Karachi: The State Bank of Pakistan (SBP) on Thursday raises the interest rate by 125 basis points to 15%, the highest ever in the country’s history.
Higher inflationary pressures, currency depreciation, energy crisis and a widening current account deficit has pushed the SBP to increase the interest rate.
The new rates were announced by State Bank of Pakistan Governor Dr Murtaza Syed during a news conference in Karachi.
“Like most of the world, Pakistan is facing a large negative income shock from high inflation and necessary but difficult increases in utility prices and taxes,” the bank’s monetary policy committee noted.
“Without decisive macroeconomic adjustments,” it said, there is a “significant risk of substantially worse outcomes that would compromise price stability, financial stability and growth.”
This could take the form of runaway inflation, foreign exchange reserve depletion and the need for sudden and aggressive tightening actions later that would be significantly more disruptive for economic activity and employment.
“Adjustment is difficult but necessary in Pakistan, as it is all over the world,” the committee said, adding that in the interest of social stability, the burden of this adjustment must be shared equitably across the population, by ensuring that the relatively well-off absorb most of the increase in utility prices and taxes while well-targeted and adequate assistance is provided to the more vulnerable.
The policy note issued by the State Bank said that the rates come in the wake of three encouraging economic developments at the policy level.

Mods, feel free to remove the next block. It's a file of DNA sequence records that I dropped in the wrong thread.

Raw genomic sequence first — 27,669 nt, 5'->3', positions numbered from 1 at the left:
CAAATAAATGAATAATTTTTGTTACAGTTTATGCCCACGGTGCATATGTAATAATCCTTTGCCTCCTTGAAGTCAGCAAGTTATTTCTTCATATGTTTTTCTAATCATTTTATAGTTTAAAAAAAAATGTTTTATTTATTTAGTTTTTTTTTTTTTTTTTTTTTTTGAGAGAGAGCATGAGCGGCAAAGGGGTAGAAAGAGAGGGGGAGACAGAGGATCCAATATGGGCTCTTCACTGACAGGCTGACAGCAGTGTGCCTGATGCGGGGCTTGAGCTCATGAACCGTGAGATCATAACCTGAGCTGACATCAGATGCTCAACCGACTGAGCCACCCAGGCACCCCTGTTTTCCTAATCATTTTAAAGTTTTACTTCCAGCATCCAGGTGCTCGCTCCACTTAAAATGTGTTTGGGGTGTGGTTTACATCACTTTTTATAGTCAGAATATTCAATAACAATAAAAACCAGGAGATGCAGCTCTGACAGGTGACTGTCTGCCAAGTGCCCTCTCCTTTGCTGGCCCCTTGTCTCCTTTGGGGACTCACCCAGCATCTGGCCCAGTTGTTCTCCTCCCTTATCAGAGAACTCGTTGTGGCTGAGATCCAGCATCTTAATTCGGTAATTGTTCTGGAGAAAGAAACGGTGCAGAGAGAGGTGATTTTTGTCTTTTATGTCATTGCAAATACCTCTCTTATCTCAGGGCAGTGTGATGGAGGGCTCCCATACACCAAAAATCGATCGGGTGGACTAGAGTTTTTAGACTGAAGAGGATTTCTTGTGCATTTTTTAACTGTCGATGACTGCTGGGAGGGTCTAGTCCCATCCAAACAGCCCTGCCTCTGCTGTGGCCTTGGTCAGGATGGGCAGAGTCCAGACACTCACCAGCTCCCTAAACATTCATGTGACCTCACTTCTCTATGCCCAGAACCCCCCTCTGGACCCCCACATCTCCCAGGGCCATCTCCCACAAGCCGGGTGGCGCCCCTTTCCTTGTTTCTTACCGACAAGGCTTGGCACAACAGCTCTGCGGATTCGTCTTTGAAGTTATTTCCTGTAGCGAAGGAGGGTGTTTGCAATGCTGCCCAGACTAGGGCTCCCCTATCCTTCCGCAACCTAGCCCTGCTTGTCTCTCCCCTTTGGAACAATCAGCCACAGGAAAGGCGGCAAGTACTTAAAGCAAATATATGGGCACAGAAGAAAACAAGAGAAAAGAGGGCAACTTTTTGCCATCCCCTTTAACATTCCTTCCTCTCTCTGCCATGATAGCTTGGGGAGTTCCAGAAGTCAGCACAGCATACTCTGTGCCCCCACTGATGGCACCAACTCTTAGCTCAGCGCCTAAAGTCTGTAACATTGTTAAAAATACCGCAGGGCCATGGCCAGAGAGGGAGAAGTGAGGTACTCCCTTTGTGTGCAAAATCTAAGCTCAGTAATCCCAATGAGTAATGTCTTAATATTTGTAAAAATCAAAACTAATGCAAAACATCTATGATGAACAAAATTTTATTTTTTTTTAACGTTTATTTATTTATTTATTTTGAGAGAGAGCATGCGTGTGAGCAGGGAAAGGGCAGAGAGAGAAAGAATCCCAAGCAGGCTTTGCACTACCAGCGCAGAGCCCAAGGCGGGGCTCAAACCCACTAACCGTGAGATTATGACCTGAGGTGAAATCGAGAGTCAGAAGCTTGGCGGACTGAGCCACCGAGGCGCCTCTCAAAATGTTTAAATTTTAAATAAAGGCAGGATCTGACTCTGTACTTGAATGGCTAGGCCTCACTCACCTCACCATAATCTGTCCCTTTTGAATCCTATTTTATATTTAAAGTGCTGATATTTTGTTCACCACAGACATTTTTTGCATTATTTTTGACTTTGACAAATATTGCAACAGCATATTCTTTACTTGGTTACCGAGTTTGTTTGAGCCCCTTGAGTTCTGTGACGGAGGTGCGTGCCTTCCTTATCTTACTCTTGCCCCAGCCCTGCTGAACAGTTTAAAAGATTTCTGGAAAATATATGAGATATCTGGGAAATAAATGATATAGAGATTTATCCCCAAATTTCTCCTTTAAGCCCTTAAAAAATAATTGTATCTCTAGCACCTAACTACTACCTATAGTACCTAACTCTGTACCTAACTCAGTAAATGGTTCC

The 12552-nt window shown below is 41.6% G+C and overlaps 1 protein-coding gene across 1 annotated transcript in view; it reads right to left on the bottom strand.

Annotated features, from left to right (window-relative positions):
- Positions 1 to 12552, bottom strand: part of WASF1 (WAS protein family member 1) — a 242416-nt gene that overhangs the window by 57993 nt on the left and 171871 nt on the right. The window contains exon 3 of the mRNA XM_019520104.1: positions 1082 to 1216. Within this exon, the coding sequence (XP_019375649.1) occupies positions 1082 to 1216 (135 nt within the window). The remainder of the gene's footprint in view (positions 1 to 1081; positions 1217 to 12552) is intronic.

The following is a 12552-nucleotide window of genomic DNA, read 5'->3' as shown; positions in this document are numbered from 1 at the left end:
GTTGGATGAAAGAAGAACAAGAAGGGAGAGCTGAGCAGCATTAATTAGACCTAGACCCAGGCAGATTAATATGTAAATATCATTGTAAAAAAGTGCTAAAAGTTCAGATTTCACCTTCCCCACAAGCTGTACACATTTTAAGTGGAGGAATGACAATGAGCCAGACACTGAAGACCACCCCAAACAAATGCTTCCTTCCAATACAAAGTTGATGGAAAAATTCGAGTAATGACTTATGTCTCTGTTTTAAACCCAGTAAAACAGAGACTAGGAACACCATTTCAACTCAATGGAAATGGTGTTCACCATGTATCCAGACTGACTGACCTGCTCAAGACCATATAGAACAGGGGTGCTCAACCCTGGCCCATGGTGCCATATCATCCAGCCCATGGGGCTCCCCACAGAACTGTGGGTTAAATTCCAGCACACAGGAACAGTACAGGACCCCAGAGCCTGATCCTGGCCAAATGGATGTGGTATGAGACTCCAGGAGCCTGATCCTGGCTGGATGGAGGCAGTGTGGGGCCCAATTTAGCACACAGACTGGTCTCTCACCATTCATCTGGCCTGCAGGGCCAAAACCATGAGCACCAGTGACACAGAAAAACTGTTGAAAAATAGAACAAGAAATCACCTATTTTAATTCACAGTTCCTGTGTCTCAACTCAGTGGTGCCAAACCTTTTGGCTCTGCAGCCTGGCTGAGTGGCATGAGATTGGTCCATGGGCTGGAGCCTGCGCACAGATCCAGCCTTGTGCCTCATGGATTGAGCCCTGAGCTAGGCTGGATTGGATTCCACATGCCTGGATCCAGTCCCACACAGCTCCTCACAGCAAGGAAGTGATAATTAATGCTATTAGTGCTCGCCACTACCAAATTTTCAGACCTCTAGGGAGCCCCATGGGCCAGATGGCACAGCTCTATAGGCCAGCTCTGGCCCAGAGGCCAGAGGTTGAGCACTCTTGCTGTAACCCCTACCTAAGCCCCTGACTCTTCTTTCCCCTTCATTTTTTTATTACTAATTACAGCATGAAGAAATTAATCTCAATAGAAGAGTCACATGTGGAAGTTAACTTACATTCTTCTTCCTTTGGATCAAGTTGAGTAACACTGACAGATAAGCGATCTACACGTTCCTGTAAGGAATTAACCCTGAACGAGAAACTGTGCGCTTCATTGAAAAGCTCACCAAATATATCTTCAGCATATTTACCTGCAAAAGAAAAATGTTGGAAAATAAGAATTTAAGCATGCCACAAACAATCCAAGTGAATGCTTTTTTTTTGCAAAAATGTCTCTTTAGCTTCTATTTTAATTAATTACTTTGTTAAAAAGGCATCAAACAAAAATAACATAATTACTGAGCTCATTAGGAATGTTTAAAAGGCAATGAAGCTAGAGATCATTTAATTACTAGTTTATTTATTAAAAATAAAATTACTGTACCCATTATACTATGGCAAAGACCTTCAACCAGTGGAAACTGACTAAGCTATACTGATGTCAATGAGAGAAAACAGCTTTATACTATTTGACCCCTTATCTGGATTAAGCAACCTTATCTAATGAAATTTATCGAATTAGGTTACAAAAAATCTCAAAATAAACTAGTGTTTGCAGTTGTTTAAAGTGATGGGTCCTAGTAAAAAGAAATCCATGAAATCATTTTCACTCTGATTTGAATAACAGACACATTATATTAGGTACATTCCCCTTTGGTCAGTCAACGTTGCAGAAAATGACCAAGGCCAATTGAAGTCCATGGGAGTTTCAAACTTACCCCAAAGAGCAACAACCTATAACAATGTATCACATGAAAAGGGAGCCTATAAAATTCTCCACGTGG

These include the reversal of the unsustainable energy subsidy package and fiscal budget centered on strong fiscal consolidation.
This, the note said, has “paved the way for completion of the on-going review of the IMF program, which will ensure that tail risks associated with meeting Pakistan’s external financing needs are averted.”
Second, a $2.3 billion commercial loan from China has helped provide support to foreign exchange reserves, which had been falling since January due to current account pressures, external debt repayments and paucity of fresh foreign inflows.
Third, economic activity remains robust, with the momentum of the last two years of near six percent growth carrying into the start of fiscal year 2022-23. As a result, Pakistan faces a significantly lower trade-off between growth and inflation than many countries where the post-Covid recovery has not been as vigorous.